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Comparison of Cache Mapping Techniques
There is a critical tradeoff in cache performance that has led to the creation of the
various cache mapping techniques described in the previous section. In order for the cache
to have good performance you want to maximize both of the following:
- Hit Ratio: You want to increase as much as possible the likelihood of the cache
containing the memory addresses that the processor wants. Otherwise, you lose much of the
benefit of caching because there will be too many misses.
- Search Speed: You want to be able to determine as quickly as possible if you have
scored a hit in the cache. Otherwise, you lose a small amount of time on every access, hit
or miss, while you search the cache.
Now let's look at the three cache types and see how they fare:
- Direct Mapped Cache: The direct mapped cache is the simplest form of cache and
the easiest to check for a hit. Since there is only one possible place that any memory
location can be cached, there is nothing to search; the line either contains the memory
information we are looking for, or it doesn't.
Unfortunately, the direct mapped cache also has the worst performance, because again there
is only one place that any address can be stored. Let's look again at our 512 KB level 2
cache and 64 MB of system memory. As you recall this cache has 16,384 lines (assuming
32-byte cache lines) and so each one is shared by 4,096 memory addresses. In the absolute
worst case, imagine that the processor needs 2 different addresses (call them X and Y)
that both map to the same cache line, in alternating sequence (X, Y, X, Y). This could
happen in a small loop if you were unlucky. The processor will load X from memory and
store it in cache. Then it will look in the cache for Y, but Y uses the same cache line as
X, so it won't be there. So Y is loaded from memory, and stored in the cache for future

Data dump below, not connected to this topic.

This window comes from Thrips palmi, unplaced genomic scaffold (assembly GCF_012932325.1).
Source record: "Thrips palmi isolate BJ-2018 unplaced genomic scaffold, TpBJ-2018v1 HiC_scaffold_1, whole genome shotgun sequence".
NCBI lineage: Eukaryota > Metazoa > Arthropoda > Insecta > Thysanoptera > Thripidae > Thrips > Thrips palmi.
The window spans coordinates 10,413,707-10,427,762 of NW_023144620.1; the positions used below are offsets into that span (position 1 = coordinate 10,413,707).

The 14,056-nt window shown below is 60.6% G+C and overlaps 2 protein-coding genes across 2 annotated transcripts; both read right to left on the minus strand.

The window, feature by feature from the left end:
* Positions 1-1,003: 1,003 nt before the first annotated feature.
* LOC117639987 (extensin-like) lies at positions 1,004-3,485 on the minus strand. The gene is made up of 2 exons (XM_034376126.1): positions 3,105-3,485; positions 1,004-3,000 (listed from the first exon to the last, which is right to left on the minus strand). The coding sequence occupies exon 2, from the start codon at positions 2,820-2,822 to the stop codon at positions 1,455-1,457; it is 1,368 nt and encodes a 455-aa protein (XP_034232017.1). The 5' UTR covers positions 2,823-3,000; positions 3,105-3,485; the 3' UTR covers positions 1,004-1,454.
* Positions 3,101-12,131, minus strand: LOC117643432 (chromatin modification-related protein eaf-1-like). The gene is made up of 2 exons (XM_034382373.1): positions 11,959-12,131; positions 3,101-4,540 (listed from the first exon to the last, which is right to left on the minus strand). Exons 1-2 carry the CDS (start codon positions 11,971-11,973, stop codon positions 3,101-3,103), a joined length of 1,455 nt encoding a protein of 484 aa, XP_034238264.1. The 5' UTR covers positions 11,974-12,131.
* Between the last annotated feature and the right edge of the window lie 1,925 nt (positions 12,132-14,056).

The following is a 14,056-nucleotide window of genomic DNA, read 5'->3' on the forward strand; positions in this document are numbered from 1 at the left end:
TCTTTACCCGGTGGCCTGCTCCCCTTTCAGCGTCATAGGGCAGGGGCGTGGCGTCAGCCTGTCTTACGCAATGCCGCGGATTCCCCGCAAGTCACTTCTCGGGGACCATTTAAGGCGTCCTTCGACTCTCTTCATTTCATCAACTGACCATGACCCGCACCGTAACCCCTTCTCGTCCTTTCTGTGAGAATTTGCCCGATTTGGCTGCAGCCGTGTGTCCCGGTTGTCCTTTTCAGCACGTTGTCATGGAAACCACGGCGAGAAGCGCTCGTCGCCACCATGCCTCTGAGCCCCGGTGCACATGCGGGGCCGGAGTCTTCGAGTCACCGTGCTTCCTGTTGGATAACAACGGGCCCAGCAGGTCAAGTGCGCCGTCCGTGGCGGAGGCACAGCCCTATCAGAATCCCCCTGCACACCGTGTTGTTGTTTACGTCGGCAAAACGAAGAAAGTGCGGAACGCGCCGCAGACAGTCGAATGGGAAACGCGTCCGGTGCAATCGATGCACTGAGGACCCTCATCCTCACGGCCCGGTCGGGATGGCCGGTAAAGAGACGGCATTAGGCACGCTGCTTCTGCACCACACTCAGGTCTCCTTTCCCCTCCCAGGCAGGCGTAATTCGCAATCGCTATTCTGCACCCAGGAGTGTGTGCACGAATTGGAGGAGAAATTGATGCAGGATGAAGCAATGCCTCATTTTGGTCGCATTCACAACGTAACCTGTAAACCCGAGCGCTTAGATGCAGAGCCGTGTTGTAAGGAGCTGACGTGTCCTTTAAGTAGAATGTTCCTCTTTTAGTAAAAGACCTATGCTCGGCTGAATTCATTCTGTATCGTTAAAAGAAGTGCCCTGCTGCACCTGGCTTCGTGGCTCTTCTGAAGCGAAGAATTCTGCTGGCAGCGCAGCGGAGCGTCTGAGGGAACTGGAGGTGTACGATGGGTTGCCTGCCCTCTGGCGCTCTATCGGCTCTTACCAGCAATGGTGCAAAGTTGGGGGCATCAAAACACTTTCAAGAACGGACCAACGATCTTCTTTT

use. But then the processor requests X, and looks in the cache only to find Y. This
conflict repeats over and over. The net result is that the hit ratio here is 0%. This is a
worst case scenario, but in general the performance is worst for this type of mapping.
- Fully Associative Cache: The fully associative cache has the best hit ratio
because any line in the cache can hold any address that needs to be cached. This means the
problem seen in the direct mapped cache disappears, because there is no dedicated single
line that an address must use.
However (you knew it was coming), this cache suffers from problems involving searching the
cache. If a given address can be stored in any of 16,384 lines, how do you know where it
is? Even with specialized hardware to do the searching, a performance penalty is incurred.
And this penalty occurs for all accesses to memory, whether a cache hit occurs or
not, because it is part of searching the cache to determine a hit. In addition, more logic
must be added to determine which of the various lines to use when a new entry must be
added (usually some form of a "least recently used" algorithm is employed to
decide which cache line to use next). All this overhead adds cost, complexity and
- N-Way Set Associative Cache: The set associative cache is a good compromise
between the direct mapped and set associative caches. Let's consider the 4-way set
associative cache. Here, each address can be cached in any of 4 places. This means that in
the example described in the direct mapped cache description above, where we accessed
alternately two addresses that map to the same cache line, they would now map to the same
cache set instead. This set has 4 lines in it, so one could hold X and another
could hold Y. This raises the hit ratio from 0% to near 100%! Again an extreme example, of
course. As for searching, since the set only has 4 lines to examine this is not very
complicated to deal with, although it does have to do this small search, and it also
requires additional circuitry to decide which cache line to use when saving a fresh read
from memory. Again, some form of LRU (least recently used) algorithm is typically used.
Here's a summary table of the different cache mapping techniques and their relative
Very Good, Better as N Increases
Good, Worse as N Increases
In the "real world", the direct mapped and set associative caches are by far
the most common. Direct mapping is used more for level 2 caches on motherboards, while the
higher-performance set-associative cache is found more commonly on the smaller primary
caches contained within processors.
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